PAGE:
## power series

A power series has the form:

where both

*c*and*a*are constants.*c*must be a nonzero number that is negative or positive, but*a*may be zero, positive, or negative.*x*may have a constant inside of the power, such as (2x)^n or (3/4 * x)^n. Note that*c*is not raised to the power*n*.## uses and relations to other topics

A power series is much like Taylor/Maclaurin series in that it is used to find the graph of an unusual function. The power series is a type of convergence test as well - if | x | > 1, it will not converge. These functions must have the form:

## geometric series

Geometric series are very similar to power series - the only difference is that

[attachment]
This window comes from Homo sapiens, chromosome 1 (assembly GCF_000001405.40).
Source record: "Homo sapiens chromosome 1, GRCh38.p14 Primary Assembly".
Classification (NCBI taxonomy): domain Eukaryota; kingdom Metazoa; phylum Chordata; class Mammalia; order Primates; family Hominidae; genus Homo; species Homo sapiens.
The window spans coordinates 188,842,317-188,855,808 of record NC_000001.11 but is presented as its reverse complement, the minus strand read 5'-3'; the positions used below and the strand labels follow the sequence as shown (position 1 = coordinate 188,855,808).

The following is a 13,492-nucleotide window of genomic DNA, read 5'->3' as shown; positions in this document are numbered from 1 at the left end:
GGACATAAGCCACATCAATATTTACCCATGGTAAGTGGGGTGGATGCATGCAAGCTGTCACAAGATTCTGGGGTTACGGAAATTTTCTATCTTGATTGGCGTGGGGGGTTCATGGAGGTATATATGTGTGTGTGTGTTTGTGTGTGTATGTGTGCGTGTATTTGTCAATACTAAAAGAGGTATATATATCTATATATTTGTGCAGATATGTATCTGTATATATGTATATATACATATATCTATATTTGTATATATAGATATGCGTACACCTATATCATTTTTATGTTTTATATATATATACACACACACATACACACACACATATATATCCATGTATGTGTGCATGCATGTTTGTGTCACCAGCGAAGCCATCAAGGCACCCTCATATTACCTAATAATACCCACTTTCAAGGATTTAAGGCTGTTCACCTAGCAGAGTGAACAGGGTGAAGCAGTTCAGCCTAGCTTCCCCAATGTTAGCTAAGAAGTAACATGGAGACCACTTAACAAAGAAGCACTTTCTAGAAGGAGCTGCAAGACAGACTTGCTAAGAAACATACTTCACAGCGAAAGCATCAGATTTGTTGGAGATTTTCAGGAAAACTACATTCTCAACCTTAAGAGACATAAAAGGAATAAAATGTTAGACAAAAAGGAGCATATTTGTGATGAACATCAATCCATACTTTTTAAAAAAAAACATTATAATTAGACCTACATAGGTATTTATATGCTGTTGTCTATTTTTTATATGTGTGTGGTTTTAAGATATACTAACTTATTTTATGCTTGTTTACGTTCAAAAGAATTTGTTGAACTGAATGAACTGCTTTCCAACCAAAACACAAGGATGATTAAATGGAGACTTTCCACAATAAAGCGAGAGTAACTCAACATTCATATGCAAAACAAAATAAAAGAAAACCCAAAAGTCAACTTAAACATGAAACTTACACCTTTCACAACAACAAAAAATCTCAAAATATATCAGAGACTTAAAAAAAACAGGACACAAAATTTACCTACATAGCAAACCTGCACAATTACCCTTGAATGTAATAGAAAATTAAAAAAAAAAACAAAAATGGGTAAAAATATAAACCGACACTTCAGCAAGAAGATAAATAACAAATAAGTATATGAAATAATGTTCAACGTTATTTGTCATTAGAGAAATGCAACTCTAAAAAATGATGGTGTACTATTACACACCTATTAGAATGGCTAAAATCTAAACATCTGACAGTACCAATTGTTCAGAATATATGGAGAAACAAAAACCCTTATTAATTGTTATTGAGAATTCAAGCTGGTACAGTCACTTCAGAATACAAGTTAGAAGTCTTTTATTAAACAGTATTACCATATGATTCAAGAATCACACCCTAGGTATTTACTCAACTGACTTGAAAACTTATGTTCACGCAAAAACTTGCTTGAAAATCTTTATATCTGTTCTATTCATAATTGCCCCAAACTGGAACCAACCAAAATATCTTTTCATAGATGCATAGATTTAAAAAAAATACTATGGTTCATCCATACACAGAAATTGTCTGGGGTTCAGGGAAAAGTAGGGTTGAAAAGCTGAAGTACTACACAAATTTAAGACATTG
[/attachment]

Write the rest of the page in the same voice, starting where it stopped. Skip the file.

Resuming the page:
*x*(or*x*-*a*) is replaced by*r*, where | r | < 1. Unlike power series (which diverge), geometric series converge. The limit of the geometric series is c / (1 - r). If the sum of the polynomials does not go to infinity, but instead goes to a numerical value, useto find the sum of the polynomials.

Note: the limit and sum equation only work with geometric series, not power series.

Note: the limit and sum equation only work with geometric series, not power series.

## uses and relations to other topics

Geometric series are used to express repeating decimals as fractions!